$$\mathbf{p}=\int \sigma(\theta)\mathbf{r}'r^2sin(\theta)d(\theta)d(\phi).$$
, right?
And with the electric field point in the z direction, the equatorial plane would have 0 free charges, so
$$\mathbf{r}'$$...
So is it pretty much this? The electric field that i got for the dielectric is confirmed in griffiths.
I know that E inside the conductor is 0.
So the dipole moment would be equal to:
p = ∫rεE(r)*rdrdθ ?
I worked this problem out in griffiths and my work checks out for for the potentials, b.c. and the coefficients. I will post the solutions just because my work is a little harder to read.
What I am having trouble finding is the dipole moment of the conductor.
I know the formula for dipole...
I have found the total dipole moment of for this problem but am having trouble finding the electric field.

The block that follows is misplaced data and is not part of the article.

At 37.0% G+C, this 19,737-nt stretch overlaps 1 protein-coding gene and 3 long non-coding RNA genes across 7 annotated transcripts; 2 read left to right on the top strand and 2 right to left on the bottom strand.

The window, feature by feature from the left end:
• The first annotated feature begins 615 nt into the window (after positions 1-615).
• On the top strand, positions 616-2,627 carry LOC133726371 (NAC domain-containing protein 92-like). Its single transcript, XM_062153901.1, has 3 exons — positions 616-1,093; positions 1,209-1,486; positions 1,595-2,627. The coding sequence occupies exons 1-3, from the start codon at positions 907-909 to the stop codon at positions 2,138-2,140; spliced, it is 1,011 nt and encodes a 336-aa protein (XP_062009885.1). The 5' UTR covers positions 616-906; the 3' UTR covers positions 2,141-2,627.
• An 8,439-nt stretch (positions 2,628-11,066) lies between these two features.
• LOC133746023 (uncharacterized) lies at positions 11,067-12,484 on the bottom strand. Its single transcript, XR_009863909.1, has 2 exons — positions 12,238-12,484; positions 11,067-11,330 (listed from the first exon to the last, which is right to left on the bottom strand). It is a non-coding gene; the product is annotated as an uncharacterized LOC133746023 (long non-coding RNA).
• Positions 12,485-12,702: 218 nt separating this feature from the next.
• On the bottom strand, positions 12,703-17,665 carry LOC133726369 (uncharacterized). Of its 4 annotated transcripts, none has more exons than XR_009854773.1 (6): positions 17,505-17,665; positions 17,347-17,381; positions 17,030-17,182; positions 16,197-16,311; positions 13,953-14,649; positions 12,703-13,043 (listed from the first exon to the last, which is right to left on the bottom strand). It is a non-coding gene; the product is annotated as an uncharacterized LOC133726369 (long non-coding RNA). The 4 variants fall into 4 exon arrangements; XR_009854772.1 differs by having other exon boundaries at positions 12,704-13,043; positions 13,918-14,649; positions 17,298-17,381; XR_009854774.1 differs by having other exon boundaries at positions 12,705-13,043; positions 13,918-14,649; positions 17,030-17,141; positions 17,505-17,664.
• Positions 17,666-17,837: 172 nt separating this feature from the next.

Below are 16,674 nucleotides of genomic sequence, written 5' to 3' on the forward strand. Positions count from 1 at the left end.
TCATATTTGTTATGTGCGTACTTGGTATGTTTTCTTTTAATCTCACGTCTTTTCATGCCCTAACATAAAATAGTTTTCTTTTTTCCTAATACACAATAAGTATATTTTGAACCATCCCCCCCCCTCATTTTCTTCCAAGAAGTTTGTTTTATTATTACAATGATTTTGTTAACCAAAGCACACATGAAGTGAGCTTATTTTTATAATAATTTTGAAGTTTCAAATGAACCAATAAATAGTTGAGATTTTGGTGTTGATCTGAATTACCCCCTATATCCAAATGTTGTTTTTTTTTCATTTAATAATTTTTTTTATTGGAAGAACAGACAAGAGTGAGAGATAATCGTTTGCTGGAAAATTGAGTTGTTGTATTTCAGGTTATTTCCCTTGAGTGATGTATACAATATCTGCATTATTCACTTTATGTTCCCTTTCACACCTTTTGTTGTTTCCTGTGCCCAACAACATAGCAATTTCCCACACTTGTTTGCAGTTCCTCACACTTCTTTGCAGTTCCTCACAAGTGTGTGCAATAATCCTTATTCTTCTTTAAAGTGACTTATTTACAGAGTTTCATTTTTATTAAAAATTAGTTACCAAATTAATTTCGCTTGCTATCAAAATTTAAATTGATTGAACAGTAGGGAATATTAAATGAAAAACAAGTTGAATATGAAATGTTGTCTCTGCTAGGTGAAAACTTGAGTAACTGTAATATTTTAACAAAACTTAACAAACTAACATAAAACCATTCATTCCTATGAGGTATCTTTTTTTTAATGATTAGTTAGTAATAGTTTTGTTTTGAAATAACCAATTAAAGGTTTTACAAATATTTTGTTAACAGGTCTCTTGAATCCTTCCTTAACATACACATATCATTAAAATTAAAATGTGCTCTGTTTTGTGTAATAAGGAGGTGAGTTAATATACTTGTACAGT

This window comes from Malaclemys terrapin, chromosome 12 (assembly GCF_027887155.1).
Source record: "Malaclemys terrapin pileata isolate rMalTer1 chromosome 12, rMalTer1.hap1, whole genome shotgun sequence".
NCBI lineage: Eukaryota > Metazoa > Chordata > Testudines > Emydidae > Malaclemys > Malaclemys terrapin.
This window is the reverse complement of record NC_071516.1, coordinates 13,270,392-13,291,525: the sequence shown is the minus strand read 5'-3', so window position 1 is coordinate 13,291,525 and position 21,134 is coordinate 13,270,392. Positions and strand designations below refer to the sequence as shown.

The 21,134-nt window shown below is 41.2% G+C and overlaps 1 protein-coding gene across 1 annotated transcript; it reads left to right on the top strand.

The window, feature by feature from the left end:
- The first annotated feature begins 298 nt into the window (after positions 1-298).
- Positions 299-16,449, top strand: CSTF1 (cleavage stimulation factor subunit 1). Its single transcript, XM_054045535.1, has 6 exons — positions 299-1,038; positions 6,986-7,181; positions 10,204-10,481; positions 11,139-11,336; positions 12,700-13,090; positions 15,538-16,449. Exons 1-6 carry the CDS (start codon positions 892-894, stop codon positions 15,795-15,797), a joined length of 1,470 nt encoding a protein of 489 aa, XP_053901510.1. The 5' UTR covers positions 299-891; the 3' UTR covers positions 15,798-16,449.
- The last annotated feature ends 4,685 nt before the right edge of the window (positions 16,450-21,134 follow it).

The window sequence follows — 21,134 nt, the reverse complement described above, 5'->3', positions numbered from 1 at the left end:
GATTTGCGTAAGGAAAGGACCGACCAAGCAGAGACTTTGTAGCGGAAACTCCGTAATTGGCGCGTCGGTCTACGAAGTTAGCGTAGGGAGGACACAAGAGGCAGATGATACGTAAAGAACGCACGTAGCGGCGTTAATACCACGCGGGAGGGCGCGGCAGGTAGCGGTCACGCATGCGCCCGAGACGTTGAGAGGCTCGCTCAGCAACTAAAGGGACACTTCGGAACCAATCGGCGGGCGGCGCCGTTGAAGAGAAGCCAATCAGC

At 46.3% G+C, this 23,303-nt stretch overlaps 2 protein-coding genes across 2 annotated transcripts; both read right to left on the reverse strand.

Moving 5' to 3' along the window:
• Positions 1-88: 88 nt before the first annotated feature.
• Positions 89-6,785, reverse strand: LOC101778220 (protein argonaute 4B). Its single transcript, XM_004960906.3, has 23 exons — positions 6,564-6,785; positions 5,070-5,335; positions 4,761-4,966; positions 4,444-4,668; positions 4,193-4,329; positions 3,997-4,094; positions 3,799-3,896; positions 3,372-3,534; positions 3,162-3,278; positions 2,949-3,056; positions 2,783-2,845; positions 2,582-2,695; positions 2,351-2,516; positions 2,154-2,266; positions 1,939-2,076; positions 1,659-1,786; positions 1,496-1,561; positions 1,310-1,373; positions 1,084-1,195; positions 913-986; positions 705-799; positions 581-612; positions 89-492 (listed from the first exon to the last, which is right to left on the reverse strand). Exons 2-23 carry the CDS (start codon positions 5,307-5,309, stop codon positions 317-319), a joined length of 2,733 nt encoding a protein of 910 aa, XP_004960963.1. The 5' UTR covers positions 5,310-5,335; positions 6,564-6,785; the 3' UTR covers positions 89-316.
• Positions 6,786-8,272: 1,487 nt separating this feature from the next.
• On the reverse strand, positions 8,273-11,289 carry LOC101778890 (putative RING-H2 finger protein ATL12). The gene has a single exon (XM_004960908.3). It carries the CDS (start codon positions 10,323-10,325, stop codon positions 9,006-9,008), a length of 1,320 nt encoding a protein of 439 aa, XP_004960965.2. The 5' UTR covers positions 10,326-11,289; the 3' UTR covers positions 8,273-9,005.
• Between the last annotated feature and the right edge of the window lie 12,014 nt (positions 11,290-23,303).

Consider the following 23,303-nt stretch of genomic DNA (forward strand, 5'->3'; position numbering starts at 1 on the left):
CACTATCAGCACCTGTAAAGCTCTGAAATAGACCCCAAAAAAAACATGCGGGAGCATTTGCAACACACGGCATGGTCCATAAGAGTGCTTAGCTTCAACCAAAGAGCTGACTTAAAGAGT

I believe my electric field when r>2R ( I mistakenly wrote it as r<2R on my work, but it is the E with a coefficient of 2/3) is correct as it fits the equation:
.
I don't believe this...
I see what you were saying now in regards to this and can see how my thinking is wrong.
I understand the problem now and thank you for your help with this problem I took a lot away from it.
ohhhh I think I see it. Since I have that sinθ (and that's its odd) in my dV, and we have spherical symmetry or even bounds this whole integral should just be zero.
Ok I agree with your first two statements, that makes sense to me. If they are spherical they are symmetric.
Now what about ##\vec r##.
Well I know cos is an even function and sin in an odd function, so would I neglect ##\hat x## and ##\hat y## and would only care about the ##\hat z##...